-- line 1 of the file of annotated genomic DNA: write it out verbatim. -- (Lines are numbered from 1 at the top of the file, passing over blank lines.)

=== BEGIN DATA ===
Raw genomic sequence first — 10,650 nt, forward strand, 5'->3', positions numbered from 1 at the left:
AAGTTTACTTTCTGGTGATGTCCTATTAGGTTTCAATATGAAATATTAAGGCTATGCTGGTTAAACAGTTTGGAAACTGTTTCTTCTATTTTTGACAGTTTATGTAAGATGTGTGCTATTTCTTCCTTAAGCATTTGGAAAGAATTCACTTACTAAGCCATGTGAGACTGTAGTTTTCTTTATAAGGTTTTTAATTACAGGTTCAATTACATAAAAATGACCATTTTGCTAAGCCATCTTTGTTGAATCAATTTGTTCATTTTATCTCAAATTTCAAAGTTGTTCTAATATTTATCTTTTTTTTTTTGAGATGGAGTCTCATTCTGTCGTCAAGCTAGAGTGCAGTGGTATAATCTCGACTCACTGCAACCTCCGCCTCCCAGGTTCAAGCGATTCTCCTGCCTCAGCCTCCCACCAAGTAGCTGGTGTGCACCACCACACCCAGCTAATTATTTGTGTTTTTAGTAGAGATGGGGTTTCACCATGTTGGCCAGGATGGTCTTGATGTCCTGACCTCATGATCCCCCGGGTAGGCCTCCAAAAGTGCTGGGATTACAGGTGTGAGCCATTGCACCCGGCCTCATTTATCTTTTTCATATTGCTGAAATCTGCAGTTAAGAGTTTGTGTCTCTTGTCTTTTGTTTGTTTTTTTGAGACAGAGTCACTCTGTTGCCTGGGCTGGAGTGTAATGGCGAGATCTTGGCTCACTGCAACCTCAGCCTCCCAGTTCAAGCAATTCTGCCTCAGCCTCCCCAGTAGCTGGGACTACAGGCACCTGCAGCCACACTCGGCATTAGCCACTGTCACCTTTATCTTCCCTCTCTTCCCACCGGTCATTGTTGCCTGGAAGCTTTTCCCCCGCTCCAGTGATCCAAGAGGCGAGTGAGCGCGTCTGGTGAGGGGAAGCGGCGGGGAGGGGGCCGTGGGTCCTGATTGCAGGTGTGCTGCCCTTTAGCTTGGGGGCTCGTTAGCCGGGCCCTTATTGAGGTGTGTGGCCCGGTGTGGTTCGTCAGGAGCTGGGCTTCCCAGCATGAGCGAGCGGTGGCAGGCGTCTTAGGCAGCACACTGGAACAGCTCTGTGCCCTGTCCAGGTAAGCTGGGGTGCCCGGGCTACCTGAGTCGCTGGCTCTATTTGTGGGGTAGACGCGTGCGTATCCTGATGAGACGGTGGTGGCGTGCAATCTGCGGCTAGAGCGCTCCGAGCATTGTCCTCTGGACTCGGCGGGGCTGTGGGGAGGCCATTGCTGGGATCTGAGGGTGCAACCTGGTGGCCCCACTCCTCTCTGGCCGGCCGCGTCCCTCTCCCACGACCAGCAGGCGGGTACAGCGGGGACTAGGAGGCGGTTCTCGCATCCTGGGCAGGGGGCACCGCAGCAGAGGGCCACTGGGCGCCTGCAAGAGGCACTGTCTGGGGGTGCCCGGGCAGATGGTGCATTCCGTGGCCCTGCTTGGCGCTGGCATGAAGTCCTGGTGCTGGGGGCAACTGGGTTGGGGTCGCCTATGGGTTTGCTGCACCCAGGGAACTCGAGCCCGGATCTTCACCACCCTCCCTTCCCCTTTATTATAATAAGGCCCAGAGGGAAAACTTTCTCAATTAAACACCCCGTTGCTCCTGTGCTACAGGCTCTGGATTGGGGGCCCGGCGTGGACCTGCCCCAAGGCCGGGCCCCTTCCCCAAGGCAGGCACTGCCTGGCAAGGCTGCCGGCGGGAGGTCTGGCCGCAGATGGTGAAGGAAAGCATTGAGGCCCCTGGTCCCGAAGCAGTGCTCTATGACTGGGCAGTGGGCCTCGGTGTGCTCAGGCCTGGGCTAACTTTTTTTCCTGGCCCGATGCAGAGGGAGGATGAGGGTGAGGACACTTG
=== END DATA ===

Raw genomic sequence first — 10,650 nt, forward strand, 5'->3', positions numbered from 1 at the left: